Over 50 years ago as an elementary school-aged child on a classroom field trip, I visited the Carnegie Museum of Natural History and Art for the first time.
Just to offer a bit of historical reference about this famous Pittsburgh, PA landmark, the museums were founded by the wealthy businessman and philanthropist, Andrew Carnegie, in 1895. The original building which housed the fledgling museum was called the Carnegie Institute and also held the Carnegie Library.
The next year, the first Carnegie International, an exhibition of contemporary art, took place. After that, the museum began acquiring a vast collection of artwork.
When Carnegie learned that prehistoric creatures’ bones were being uncovered in the western part of the United States, he sent crews of scientists to Wyoming where they discovered the first dinosaurs.
Dinosaur Hall was one of the aspects of the Carnegie Museum that I remember well from my first trip there. The other portion that I recall was the Hall of Architecture. When Papa and I visited the museum last month, I was pleased to find it still looked like it did all those years ago. It was just as impressive and awe-inspiring as I remember it to be.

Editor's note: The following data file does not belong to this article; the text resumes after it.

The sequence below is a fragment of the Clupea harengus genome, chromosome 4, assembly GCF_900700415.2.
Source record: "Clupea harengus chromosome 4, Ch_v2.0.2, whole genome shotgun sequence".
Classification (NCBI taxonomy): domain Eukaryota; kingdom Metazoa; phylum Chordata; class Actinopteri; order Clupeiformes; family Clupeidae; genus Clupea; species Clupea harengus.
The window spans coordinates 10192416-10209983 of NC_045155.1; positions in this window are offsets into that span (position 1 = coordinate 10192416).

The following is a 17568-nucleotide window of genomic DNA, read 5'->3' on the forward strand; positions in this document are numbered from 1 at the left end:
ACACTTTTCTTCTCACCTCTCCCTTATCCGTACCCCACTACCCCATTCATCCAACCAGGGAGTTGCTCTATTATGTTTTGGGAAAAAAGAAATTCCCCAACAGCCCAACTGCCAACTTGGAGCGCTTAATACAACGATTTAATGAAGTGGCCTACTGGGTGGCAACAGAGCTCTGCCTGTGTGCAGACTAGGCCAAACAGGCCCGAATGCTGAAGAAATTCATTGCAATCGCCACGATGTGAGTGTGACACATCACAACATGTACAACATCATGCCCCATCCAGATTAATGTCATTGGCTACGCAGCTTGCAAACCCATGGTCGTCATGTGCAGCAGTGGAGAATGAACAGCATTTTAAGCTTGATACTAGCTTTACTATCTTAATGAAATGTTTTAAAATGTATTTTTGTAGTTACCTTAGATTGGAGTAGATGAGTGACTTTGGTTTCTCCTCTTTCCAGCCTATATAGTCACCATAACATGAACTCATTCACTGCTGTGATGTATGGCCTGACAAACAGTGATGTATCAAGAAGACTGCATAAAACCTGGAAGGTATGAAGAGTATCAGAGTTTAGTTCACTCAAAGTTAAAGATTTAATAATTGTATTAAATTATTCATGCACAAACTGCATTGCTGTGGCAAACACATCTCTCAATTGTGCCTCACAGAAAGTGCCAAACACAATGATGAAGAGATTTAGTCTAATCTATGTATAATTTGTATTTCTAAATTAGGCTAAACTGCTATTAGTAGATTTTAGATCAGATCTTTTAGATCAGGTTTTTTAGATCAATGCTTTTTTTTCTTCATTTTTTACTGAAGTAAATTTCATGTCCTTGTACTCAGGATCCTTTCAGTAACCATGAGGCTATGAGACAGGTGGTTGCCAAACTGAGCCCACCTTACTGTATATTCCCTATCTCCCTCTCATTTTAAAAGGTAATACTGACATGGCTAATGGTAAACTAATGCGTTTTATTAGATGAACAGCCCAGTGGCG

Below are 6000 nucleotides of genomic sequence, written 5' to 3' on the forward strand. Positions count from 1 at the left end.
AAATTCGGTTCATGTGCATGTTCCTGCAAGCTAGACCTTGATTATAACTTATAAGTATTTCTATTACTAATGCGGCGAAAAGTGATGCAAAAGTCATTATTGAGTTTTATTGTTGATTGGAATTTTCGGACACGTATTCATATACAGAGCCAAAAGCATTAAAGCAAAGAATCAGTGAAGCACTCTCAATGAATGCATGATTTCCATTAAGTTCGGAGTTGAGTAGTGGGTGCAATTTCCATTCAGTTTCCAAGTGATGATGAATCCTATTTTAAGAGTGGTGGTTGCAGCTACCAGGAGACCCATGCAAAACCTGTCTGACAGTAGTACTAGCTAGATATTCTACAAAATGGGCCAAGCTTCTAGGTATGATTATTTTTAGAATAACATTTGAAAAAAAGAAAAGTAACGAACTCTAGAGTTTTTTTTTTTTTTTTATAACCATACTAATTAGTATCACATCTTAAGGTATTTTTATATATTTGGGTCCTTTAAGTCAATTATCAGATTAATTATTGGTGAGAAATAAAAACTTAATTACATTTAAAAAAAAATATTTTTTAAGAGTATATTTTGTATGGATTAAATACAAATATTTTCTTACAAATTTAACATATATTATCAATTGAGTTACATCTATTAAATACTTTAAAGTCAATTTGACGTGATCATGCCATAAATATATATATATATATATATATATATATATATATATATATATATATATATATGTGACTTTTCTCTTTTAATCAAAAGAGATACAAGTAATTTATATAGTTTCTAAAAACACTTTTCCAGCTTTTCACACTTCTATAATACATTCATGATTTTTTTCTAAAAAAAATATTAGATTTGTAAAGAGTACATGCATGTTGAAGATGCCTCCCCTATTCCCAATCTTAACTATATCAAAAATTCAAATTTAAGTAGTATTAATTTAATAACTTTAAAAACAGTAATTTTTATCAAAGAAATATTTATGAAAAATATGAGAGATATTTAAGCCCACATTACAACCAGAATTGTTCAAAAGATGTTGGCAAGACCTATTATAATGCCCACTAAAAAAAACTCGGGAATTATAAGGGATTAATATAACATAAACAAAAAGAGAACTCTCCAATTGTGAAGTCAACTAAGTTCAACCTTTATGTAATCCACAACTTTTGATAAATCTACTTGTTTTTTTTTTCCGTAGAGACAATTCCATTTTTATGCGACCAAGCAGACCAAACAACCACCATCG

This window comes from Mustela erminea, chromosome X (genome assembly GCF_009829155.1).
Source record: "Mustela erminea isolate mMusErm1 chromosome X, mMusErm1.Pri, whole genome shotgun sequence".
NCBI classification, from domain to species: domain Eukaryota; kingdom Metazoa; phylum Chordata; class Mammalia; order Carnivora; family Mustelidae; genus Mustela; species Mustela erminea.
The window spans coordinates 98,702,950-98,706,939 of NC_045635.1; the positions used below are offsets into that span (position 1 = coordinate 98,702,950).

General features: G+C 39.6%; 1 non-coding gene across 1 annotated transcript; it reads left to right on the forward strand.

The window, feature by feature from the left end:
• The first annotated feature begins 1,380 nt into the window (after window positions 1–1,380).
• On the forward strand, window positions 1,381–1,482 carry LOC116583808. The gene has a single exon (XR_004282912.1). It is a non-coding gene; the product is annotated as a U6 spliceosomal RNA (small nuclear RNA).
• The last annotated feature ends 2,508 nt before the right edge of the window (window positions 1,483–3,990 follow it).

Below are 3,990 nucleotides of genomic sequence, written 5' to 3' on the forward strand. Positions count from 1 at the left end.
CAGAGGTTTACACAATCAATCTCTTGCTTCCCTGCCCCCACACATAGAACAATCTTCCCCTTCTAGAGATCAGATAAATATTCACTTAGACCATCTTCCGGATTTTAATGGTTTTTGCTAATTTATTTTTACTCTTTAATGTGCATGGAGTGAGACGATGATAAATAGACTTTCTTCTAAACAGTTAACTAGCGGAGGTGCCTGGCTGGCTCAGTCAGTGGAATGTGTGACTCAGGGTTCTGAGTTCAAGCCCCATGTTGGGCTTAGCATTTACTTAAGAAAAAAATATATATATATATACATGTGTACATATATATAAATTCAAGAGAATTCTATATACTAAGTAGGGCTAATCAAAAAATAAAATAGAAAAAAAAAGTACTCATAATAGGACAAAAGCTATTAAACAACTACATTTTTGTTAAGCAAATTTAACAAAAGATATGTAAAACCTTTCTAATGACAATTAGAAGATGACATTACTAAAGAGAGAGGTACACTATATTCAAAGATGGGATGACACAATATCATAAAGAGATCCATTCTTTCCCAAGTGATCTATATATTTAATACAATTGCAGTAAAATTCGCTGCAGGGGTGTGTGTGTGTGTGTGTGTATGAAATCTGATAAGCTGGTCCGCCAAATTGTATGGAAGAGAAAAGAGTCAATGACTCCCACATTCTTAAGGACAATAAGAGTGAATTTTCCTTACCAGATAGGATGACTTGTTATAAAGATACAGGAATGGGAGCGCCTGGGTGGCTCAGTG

The Hall of Architecture, which first opened in 1907, is beautiful with its expansive space lit by a skylight ceiling. During that era of time, collections of casts were popular, so Carnegie’s institute began collecting architectural casts, plaster reproductions of classical sculptures, and bronze replicas. Today that collection is the largest in the United States.
To say the Carnegie Museum of Natural History and Art is a gem is an understatement. Those who visit Pittsburgh should definitely include it on their list of “must see.” They will not be disappointed. We certainly weren’t.
“As an architect you design for the present with an awareness of the past for a future which is essentially unknown.” ~ Norman Foster